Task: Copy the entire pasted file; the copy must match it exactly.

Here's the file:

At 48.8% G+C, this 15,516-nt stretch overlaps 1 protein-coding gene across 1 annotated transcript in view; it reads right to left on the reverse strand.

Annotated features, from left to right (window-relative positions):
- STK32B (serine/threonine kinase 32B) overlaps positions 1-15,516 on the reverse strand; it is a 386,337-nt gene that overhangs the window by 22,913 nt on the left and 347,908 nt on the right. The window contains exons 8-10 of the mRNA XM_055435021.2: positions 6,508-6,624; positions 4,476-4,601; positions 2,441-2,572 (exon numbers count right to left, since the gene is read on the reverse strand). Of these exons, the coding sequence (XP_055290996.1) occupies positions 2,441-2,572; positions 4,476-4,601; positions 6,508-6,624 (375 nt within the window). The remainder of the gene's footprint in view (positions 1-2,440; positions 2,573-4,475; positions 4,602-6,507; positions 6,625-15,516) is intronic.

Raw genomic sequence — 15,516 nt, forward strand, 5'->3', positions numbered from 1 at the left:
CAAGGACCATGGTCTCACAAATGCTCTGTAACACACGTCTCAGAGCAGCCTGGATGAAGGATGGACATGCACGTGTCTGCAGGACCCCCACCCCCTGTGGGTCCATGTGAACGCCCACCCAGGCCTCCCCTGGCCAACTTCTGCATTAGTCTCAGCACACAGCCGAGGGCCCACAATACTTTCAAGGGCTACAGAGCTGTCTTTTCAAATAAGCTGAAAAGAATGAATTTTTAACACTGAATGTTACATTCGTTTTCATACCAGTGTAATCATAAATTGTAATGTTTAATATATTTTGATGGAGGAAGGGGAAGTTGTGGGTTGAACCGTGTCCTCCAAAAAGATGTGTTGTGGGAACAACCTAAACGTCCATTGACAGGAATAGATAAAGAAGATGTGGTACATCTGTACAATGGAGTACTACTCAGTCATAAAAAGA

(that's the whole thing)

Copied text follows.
At 48.8% G+C, this 15,516-nt stretch overlaps 1 protein-coding gene across 1 annotated transcript in view; it reads right to left on the reverse strand.

Annotated features, from left to right (window-relative positions):
- STK32B (serine/threonine kinase 32B) overlaps positions 1-15,516 on the reverse strand; it is a 386,337-nt gene that overhangs the window by 22,913 nt on the left and 347,908 nt on the right. The window contains exons 8-10 of the mRNA XM_055435021.2: positions 6,508-6,624; positions 4,476-4,601; positions 2,441-2,572 (exon numbers count right to left, since the gene is read on the reverse strand). Of these exons, the coding sequence (XP_055290996.1) occupies positions 2,441-2,572; positions 4,476-4,601; positions 6,508-6,624 (375 nt within the window). The remainder of the gene's footprint in view (positions 1-2,440; positions 2,573-4,475; positions 4,602-6,507; positions 6,625-15,516) is intronic.

Raw genomic sequence — 15,516 nt, forward strand, 5'->3', positions numbered from 1 at the left:
CAAGGACCATGGTCTCACAAATGCTCTGTAACACACGTCTCAGAGCAGCCTGGATGAAGGATGGACATGCACGTGTCTGCAGGACCCCCACCCCCTGTGGGTCCATGTGAACGCCCACCCAGGCCTCCCCTGGCCAACTTCTGCATTAGTCTCAGCACACAGCCGAGGGCCCACAATACTTTCAAGGGCTACAGAGCTGTCTTTTCAAATAAGCTGAAAAGAATGAATTTTTAACACTGAATGTTACATTCGTTTTCATACCAGTGTAATCATAAATTGTAATGTTTAATATATTTTGATGGAGGAAGGGGAAGTTGTGGGTTGAACCGTGTCCTCCAAAAAGATGTGTTGTGGGAACAACCTAAACGTCCATTGACAGGAATAGATAAAGAAGATGTGGTACATCTGTACAATGGAGTACTACTCAGTCATAAAAAGA